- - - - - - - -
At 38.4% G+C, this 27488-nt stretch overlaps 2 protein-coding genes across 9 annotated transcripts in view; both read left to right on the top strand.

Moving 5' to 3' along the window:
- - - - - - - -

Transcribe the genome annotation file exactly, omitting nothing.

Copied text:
At 38.4% G+C, this 27488-nt stretch overlaps 2 protein-coding genes across 9 annotated transcripts in view; both read left to right on the top strand.

Moving 5' to 3' along the window: